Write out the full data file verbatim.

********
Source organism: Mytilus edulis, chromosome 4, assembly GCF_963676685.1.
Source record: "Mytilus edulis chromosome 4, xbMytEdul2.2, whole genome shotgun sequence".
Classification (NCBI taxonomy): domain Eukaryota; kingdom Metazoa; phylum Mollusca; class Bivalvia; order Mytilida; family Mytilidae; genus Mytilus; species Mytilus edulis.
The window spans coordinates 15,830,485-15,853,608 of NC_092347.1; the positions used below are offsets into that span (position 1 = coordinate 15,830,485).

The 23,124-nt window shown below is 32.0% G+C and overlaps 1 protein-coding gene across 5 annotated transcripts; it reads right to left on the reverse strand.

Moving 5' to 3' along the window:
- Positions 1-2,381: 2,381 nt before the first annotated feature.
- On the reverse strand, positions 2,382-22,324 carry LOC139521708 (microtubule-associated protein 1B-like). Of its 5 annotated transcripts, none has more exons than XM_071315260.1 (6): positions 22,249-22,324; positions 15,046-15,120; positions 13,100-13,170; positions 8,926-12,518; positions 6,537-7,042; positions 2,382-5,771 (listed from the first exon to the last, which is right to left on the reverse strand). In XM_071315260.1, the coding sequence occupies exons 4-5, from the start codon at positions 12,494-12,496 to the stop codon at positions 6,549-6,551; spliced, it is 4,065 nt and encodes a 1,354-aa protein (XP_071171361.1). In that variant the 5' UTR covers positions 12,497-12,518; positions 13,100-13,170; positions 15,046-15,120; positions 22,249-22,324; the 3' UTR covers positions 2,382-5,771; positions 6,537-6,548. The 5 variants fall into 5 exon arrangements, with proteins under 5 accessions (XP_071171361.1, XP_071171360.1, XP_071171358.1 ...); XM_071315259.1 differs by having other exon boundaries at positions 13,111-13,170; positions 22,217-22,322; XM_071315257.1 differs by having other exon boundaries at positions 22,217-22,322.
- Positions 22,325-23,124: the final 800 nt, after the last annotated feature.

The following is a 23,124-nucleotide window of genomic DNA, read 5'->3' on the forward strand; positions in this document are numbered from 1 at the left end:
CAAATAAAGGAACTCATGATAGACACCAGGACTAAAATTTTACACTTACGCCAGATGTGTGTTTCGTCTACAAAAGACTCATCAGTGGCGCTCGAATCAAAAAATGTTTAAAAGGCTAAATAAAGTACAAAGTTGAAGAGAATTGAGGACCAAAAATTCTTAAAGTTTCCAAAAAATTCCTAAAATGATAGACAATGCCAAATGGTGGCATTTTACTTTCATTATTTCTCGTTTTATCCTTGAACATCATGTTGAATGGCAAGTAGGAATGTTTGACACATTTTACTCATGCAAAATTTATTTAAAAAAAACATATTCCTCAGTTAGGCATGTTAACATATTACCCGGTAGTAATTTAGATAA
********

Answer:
Source organism: Mytilus edulis, chromosome 4, assembly GCF_963676685.1.
Source record: "Mytilus edulis chromosome 4, xbMytEdul2.2, whole genome shotgun sequence".
Classification (NCBI taxonomy): domain Eukaryota; kingdom Metazoa; phylum Mollusca; class Bivalvia; order Mytilida; family Mytilidae; genus Mytilus; species Mytilus edulis.
The window spans coordinates 15,830,485-15,853,608 of NC_092347.1; the positions used below are offsets into that span (position 1 = coordinate 15,830,485).

The 23,124-nt window shown below is 32.0% G+C and overlaps 1 protein-coding gene across 5 annotated transcripts; it reads right to left on the reverse strand.

Moving 5' to 3' along the window:
- Positions 1-2,381: 2,381 nt before the first annotated feature.
- On the reverse strand, positions 2,382-22,324 carry LOC139521708 (microtubule-associated protein 1B-like). Of its 5 annotated transcripts, none has more exons than XM_071315260.1 (6): positions 22,249-22,324; positions 15,046-15,120; positions 13,100-13,170; positions 8,926-12,518; positions 6,537-7,042; positions 2,382-5,771 (listed from the first exon to the last, which is right to left on the reverse strand). In XM_071315260.1, the coding sequence occupies exons 4-5, from the start codon at positions 12,494-12,496 to the stop codon at positions 6,549-6,551; spliced, it is 4,065 nt and encodes a 1,354-aa protein (XP_071171361.1). In that variant the 5' UTR covers positions 12,497-12,518; positions 13,100-13,170; positions 15,046-15,120; positions 22,249-22,324; the 3' UTR covers positions 2,382-5,771; positions 6,537-6,548. The 5 variants fall into 5 exon arrangements, with proteins under 5 accessions (XP_071171361.1, XP_071171360.1, XP_071171358.1 ...); XM_071315259.1 differs by having other exon boundaries at positions 13,111-13,170; positions 22,217-22,322; XM_071315257.1 differs by having other exon boundaries at positions 22,217-22,322.
- Positions 22,325-23,124: the final 800 nt, after the last annotated feature.

The following is a 23,124-nucleotide window of genomic DNA, read 5'->3' on the forward strand; positions in this document are numbered from 1 at the left end:
CAAATAAAGGAACTCATGATAGACACCAGGACTAAAATTTTACACTTACGCCAGATGTGTGTTTCGTCTACAAAAGACTCATCAGTGGCGCTCGAATCAAAAAATGTTTAAAAGGCTAAATAAAGTACAAAGTTGAAGAGAATTGAGGACCAAAAATTCTTAAAGTTTCCAAAAAATTCCTAAAATGATAGACAATGCCAAATGGTGGCATTTTACTTTCATTATTTCTCGTTTTATCCTTGAACATCATGTTGAATGGCAAGTAGGAATGTTTGACACATTTTACTCATGCAAAATTTATTTAAAAAAAACATATTCCTCAGTTAGGCATGTTAACATATTACCCGGTAGTAATTTAGATAA